Drawing to a close, Sofia notes that in Heidegger’s discussion of the bringing-forth that is proper to techne, he effaces the distributive: “the appearance of materials within the smithy’s workshop—the ore, the coal for heating and smelting it, the apparatus and tools used for refining and working it—is only possible though a prior set of techniques and technologies for extracting, moving and storing resources, for securing or coercing human labour power (for example, the slave miners of antiquity), and for tunnelling, digging, gathering, carrying, storing, trading, shipping, and delivering.” (p197)

Sofia raises Heidegger’s elision of his own Bestand, in other words, and thus illustrates a point that I’ve made repeatedly using a rather different metaphor, namely infrastructure as a magic trick, as prestidigitation. The craftsman’s chalice is the rabbit drawn forth from the hat, but for the chalice’s buyer, the magical appearance of the chalice is subsumed into the magic of the craftsman/magician himself. We don’t want to know how the rabbit got into the hat—or rather we would do, if the flourish of the prestige was not amplified precisely in order to catch our attention, and to draw it away from the other hand, from the infrastructure whose elided functions of provision and supply make the trick possible. If we understood that the rabbit appeared by such means, some of the magic we ascribe to the craftsman might be turned instead to the more lowly labourers who make his enterprise possible. Sofia contrasts the artisanal craft of Heidegger’s chalice with “the modern intensities of macro-containment and mega-supply”, but notes—of course—“the dependence of both modes on resource supply, a dependence that becomes elevated to a governing principle in the modern age” (ibid). Given the semiotic premium associated with “authentic” and the “artisanal” production in recent years, it’s hard not to side with Sofia’s observation, and conclude that the optimal reconfiguration of the mobilised-reserve has reduced such distinctions almost to the point of vanishing.

Closing thoughts

Yeah, so: big, chewy paper, lots of things to think with/through. I will note that, though they do get a mention, the form of container which most nakedly bears that name only gets a passing mention as a component of the standing-reserve—I think my own piece will be heading in the direction of the shipping-container. But perhaps the even more telling absence is the most ubiquitous form of container in modern capitalism, namely packaging: the disposable container, invisible precisely due to its ubiquity, disguised by its role as a surface onto which the spectacle might be projected; the waste product (which is often made from a waste product) which is ejected into the externality of the environment once its role of protection, homogenisation and commodification is fulfilled. This is of course less an elision than an oversight we’re supposed to make, the most basic of all prestidigitatory flourishes: the package is the hat from which the rabbit appears to appear.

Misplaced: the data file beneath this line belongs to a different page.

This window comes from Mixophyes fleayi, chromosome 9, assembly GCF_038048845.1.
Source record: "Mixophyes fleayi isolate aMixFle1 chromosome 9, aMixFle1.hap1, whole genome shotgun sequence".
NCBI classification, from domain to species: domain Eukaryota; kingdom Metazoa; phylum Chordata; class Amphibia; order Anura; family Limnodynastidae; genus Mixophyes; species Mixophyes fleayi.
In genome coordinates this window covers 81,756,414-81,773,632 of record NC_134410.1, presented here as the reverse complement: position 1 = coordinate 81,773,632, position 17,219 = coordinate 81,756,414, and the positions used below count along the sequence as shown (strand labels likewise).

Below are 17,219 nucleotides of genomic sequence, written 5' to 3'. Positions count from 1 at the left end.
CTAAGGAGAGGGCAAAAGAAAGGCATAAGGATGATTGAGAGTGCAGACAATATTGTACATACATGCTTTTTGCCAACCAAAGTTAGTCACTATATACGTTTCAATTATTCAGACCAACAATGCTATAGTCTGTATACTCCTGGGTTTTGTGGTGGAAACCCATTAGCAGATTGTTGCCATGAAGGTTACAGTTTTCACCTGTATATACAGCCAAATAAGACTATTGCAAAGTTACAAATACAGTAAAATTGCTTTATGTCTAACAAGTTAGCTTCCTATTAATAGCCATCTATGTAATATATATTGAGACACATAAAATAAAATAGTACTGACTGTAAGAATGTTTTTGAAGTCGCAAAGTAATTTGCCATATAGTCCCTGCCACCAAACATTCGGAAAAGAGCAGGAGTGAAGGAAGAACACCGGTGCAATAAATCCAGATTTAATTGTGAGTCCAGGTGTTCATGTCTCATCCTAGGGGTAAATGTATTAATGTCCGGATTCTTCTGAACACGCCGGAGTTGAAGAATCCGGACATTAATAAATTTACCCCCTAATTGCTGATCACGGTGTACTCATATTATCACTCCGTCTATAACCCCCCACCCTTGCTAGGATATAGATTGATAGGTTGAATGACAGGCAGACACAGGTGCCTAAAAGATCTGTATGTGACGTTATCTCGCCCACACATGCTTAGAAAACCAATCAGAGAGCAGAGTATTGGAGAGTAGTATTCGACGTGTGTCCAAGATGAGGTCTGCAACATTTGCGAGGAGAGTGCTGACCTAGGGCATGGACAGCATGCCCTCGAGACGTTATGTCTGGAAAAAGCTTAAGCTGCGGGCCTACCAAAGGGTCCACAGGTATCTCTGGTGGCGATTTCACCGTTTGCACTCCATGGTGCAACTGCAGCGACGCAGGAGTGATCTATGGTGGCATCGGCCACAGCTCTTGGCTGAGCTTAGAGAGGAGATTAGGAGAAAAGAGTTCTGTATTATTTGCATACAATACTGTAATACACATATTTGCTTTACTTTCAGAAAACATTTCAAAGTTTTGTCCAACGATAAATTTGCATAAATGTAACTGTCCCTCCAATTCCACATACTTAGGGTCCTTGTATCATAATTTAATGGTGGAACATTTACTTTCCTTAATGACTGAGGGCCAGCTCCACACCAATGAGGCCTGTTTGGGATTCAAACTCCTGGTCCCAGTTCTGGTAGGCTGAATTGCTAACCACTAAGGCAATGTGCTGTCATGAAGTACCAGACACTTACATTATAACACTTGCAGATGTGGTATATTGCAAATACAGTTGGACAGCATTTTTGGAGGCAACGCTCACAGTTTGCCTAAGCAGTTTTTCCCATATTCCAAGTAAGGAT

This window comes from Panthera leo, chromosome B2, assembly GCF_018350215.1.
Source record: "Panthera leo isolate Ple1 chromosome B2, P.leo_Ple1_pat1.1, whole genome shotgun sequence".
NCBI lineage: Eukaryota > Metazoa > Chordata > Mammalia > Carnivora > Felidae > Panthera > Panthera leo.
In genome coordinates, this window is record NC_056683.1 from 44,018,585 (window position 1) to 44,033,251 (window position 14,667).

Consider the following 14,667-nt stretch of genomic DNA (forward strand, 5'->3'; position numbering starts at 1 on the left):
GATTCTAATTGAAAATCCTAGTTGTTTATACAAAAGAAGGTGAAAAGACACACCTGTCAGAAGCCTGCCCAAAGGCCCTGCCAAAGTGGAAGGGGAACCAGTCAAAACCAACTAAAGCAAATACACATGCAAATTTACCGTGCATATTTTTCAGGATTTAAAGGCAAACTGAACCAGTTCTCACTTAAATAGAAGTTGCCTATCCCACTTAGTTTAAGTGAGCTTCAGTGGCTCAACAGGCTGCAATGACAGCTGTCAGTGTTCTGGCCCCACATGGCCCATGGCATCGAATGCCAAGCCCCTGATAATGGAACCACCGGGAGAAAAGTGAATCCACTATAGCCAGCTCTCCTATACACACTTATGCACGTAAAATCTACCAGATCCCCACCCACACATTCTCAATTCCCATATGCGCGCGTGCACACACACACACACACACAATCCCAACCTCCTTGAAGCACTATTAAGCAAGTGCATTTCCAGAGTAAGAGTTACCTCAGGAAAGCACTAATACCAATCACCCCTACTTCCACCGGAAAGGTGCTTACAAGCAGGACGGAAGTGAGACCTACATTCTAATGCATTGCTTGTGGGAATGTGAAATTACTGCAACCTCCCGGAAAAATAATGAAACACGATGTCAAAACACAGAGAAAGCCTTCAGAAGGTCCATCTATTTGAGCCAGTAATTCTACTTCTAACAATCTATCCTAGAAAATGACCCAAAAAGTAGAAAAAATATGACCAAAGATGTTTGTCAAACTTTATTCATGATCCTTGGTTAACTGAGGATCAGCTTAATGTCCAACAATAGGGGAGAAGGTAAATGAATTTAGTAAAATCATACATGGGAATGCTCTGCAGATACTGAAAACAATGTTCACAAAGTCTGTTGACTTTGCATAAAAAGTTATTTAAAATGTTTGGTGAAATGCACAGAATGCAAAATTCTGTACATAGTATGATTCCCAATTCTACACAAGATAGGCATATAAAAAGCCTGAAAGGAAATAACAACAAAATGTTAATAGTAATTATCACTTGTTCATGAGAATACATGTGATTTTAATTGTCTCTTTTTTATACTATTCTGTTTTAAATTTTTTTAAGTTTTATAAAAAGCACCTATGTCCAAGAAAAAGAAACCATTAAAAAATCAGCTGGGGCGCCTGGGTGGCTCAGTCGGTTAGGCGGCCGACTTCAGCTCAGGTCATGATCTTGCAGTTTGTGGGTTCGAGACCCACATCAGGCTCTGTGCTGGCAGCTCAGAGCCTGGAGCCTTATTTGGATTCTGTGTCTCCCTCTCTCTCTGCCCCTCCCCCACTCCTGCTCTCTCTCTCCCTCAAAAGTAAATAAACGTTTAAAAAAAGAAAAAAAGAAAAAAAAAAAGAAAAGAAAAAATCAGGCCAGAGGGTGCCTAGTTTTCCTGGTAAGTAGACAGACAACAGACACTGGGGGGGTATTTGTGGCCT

But even a stage magician tends to use the hat more than once…

all these words have been poisoned, right?

McKenzie Wark, interviewed at Believer:

… in Capital is Dead I wanted to ask the question of how have we innovated language—god, I hate that word, innovate. All these words have been poisoned, right? What’s the art, if I can say that, what’s the literary dimension of writing theory? It’s a genre of literature, Marx is a literary genius. We sort of lose track of that, creating language to describe new situations but in ways that don’t lose track of their genesis and genealogy. To write theory as a literary genre, to tackle that, rather than recycle these terms we picked up from the great famous names. 

BLVR: You mentioned in a previous interview that words just aren’t doing the work anymore and if they’re not doing the work we need to be creating new ones.

MW: I think to call it “bio-political-capitalism” or “neoliberal capital” or “post-fordist capital” or using a modifier that has a modifier on the front of it—it just strikes me as bad poetry. It’s the kind of thing an editor would strike. Here’s three words–what’s the one word that would do that job? If you keep using this old language you see how it’s connected to the past. There’s kind of an aesthetic dimension to theory as a genre of literature, and I want to make it fresh, make it new. A language of surprise. What I wanted to do in Capital is Dead is reinvigorate that sense of to write theory is a form of literature. 

So much this. My first Wark was her histories of the Situationists, and I’ve loved most everything I’ve read since then, particularly Molecular Red. And regular readers will know that I’m always-already on the same team as anyone who thinks “innovation” is a trash-fire suitcase word of the worst kind…

Elsewhere in this interview Wark points out that this isn’t about “dumbing down”, but rather a matter of avoiding the abstruse contortions and deference to deep specialist detail that academic theory can sometimes encourage. I’m probably biased, but I also feel that there are some disciplines where the horizontality and foxiness she’s advocating are more commonplace… environmental politics, f’rex, is a really small-c catholic field, less a discipline than an oddball bordertown at the juncture of a dozen different disciplines, where anything goes as long as it works. (By contrast, the old-school poli-sci folk at my department are, well, very old-school, with clear disciplinary and theoretical fidelity to a particular topic or approach. And there’s probably room for both?)